The Times quotes a source who said, “This [document] was drawn up by Home Office officials still working to Theresa May rather than Amber Rudd. She has been working to modify this significantly and it is not where the government is any more.” Elsewhere, chair of the Home Affairs Select Committee Yvette Cooper criticised the government for its “completely confused” policy developed and questioned whether an impact assessment had been done for these proposals.
The Press Association
Responding to statements made on Sunday by German Chancellor Angela Merkel and her election opponent Martin Schulz in debate in which they suggested they would seek to end membership negotiations between the EU and Turkey, Omer Celik, Turkish Minister for EU affairs, said, “Mentioning stopping Turkey’s [EU membership] talks means attacking the EU’s founding values. These politicians are unaware what the EU is. They confuse the EU with the United States of Germany.” Separately, Mevlut Cavusoglu, Turkey’s Foreign Minister, said, “Looking at these debates, we see populism at its peak. Europe must rid itself of this political populism.’”
Despite originally stating that Turkey should be a partner with the EU, later in the debate Merkel said, “I will talk with my [EU] colleagues again on whether we can… end the accession negotiations.” Meanwhile, Federica Mogherini, the EU’s High Representative for Foreign Affairs, maintained that Turkey was still a candidate for membership, saying, “We will continue talks; it will be up to the internal discussions we will have and most of all to the discussions we will have together with them.”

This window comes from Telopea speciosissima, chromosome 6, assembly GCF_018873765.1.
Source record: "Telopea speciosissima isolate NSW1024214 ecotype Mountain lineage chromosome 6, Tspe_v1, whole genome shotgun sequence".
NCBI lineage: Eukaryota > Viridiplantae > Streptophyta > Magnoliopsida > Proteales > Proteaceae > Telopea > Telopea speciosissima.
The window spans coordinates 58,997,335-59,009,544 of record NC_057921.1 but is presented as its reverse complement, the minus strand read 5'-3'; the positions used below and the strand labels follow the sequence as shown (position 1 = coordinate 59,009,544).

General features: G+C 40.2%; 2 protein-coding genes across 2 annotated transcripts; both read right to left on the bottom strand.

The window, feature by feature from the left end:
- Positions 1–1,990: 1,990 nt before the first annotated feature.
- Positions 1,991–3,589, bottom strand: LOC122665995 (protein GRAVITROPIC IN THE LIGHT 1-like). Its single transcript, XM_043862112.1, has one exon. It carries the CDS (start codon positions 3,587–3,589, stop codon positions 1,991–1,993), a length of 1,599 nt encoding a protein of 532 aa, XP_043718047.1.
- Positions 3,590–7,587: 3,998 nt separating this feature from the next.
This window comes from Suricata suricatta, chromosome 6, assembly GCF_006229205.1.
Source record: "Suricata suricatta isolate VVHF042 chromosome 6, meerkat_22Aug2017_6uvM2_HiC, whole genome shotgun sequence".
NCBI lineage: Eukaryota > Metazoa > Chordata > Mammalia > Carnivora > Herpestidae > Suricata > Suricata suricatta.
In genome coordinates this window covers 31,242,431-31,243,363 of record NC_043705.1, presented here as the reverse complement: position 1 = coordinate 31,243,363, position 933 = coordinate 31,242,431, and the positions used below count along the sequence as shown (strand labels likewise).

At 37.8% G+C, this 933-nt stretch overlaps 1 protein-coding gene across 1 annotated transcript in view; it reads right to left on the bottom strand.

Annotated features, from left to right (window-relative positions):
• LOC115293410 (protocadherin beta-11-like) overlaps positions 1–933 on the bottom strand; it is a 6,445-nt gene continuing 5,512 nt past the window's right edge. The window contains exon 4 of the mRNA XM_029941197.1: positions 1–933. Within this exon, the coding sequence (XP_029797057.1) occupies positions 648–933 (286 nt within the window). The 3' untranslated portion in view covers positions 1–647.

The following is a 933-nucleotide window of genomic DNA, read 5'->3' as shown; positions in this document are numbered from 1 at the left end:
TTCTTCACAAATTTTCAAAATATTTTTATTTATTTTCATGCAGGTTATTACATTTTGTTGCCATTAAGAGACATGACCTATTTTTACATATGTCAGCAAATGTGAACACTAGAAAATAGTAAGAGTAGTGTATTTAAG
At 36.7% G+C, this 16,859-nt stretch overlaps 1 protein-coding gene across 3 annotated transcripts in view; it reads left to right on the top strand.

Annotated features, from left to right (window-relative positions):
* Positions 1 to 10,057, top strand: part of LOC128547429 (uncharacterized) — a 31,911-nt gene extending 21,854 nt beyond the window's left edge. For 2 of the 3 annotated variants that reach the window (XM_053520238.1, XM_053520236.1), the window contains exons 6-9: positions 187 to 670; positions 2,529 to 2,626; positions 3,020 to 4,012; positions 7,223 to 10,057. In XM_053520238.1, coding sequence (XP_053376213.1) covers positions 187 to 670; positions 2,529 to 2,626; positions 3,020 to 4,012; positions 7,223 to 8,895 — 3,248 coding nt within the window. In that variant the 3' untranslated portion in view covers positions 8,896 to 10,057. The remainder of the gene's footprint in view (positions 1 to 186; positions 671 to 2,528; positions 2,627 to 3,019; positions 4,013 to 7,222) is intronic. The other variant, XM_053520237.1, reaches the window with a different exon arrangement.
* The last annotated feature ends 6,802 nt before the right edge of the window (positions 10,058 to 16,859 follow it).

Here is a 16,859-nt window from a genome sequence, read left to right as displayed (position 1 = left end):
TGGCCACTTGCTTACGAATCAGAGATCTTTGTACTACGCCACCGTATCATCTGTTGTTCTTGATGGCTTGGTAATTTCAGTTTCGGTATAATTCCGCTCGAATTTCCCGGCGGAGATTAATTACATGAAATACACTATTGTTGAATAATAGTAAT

Sinn Féin party leader Gerry Adams has called for a referendum on a united Ireland within five years as “Brexit has re-energised and reshaped the debate about a united Ireland.” He added, “The people of the North voted against Brexit. The Irish government has a responsibility to defend that vote and to act in the best interests of all the people of this island.” Leader of the Democratic Unionist Party, Arlene Foster, called the suggestion “divisive and destabilising.” She argued “There is no evidence of overwhelming support for a united Ireland. Holding, or indeed even just proposing, a border-poll within five years is not sensible.”
Surveys by the manufacturing body EEF and accountancy firm BDO showed that a record proportion of UK exporters reported increases in output and orders in the third quarter of 2017, while confidence in the UK economic outlook fell. The proportion of firms reporting increased output rose from 26% in the second quarter to 34% in the third, with those reporting increased orders rising from 25% to 37% over the same period. 47% of firms also reported an increase in sales to the European Union. EEF also forecast a tempering in UK GDP growth at 1.6% in 2017 and 1.3% in 2018. Tom Lawton, BDO’s head of manufacturing, said, “Despite the economic and political uncertainties, manufacturers continue to be a force to be reckoned with… With growing opportunities around the world, particularly the eurozone, manufacturers need stability and certainty in Government policy, including Brexit, to provide the right environment for them to commit to the significant capital and research investment required to support continued growth.”
Separately, the IHS Markit / CIPS Purchasing Managers’ Index (PMI) for UK services fell from 53.8 in July to 53.2 in August. This is the lowest level since September 2016, with figures above 50.0 representing growth and below representing contraction. Chris Williamson, Chief Business Economist at IHS Markit, said, “Robust manufacturing growth means the economy may be rebalancing towards goods production, aided by the weaker pound, but the slowdowns in services and construction send warning signals about the health of the economy.” The bulletin also stated that some firms reported that “recent exchange rate depreciation against the euro would likely drive up costs in the near-term.”
IHS Markit / CIPS UK Services PMI - September